U.S. Veteran Gets OK to Revive Suit Against Cops for Beating, Calling Him 'Fake American'

An Iraq War veteran can revive his lawsuit against the city of New Orleans and two former police officers, a federal appeals court ruled, according to the Associated Press.

The 5th U.S. Circuit Court of Appeals on November 18 ruled in favor of Jorge Gomez, a U.S. native who served in the National Guard. Gomez, who was raised in Honduras, had been beaten by two off-duty officers who called him a "fake American" in 2018. Gomez in 2019 sued the city and the former officers, who were fired shortly after the incident. The lawsuit was initially dismissed after a judge said the city was not liable.

The court panel that reviewed the case had a different opinion. Judges Carl E. Stewart, James Ho and Kurt Engelhardt determined that the city of New Orleans was liable. The ruling is due to accusations that the officers told Gomez during the attack that they were on duty.

According to The Times-Picayune/The New Orleans Advocate, Gomez alleged that the officers ordered him not to leave the patio area of the bar. After the beating occurred, the duo allegedly told him to halt and identified themselves as officers when calling 911.

"These allegations are key," the court ruling said. "A victim usually does not follow orders from someone who just attacked him without good reason to do so. He is even less likely do so when—as alleged here—the victim was in the process of escaping his attackers."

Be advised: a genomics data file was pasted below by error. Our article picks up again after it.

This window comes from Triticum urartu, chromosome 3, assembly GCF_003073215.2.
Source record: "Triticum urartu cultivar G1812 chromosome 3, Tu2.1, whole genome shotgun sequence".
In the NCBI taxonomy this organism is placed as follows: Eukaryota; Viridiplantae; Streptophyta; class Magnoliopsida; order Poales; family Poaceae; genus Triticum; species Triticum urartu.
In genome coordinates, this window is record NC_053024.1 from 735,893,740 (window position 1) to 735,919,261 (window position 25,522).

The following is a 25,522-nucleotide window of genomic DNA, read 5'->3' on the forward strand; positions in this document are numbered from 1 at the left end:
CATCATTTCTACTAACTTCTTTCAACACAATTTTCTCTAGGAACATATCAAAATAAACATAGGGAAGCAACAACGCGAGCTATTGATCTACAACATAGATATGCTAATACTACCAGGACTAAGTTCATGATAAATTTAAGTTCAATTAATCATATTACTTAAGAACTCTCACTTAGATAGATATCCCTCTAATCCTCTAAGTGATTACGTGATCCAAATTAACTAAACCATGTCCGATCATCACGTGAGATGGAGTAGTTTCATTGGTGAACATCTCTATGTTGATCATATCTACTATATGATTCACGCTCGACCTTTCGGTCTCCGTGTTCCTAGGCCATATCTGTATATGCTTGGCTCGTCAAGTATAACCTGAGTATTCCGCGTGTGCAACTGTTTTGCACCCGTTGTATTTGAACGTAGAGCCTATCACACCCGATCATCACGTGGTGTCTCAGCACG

Ho wrote a separate decision backing up the panel. He also referred to the city's involvement in the lawsuit as a "close case."

"If the allegations in this case are true, the officers have not merely brutalized one man—they have badly undermined public trust in law enforcement," he wrote. "And unfortunately, the misconduct alleged here is not unique."

For more reporting from the Associated Press, see below.

Handcuffs and gavel
A New Orleans court ruled in favor of a Hispanic Iraq War veteran suing the city and two former police officers for a 2018 attack. Getty Images

Gomez was wearing fatigues and a beret. He said the officers, both of whom are white, questioned his military service before beating him outside.

Officer John Galman eventually pleaded guilty to simple battery, while Officer Spencer Sutton pleaded no contest to disturbing the peace.

However, U.S. District Judge Barry Ashe found that the city wasn't liable in the lawsuit because Sutton and Galman were nothing more than "private citizens in a bar fight."

Ho added that he was "happy" to reverse Ashe on the point.

In a statement, New Orleans police spokesperson Gary Scheets noted that the officers were quickly suspended.

"While NOPD cannot comment specifically on active litigation, the department's swift action related to the suspension and subsequent termination of these two officers is a clear statement that this sort of behavior was not, and will not be tolerated at NOPD," Scheets said.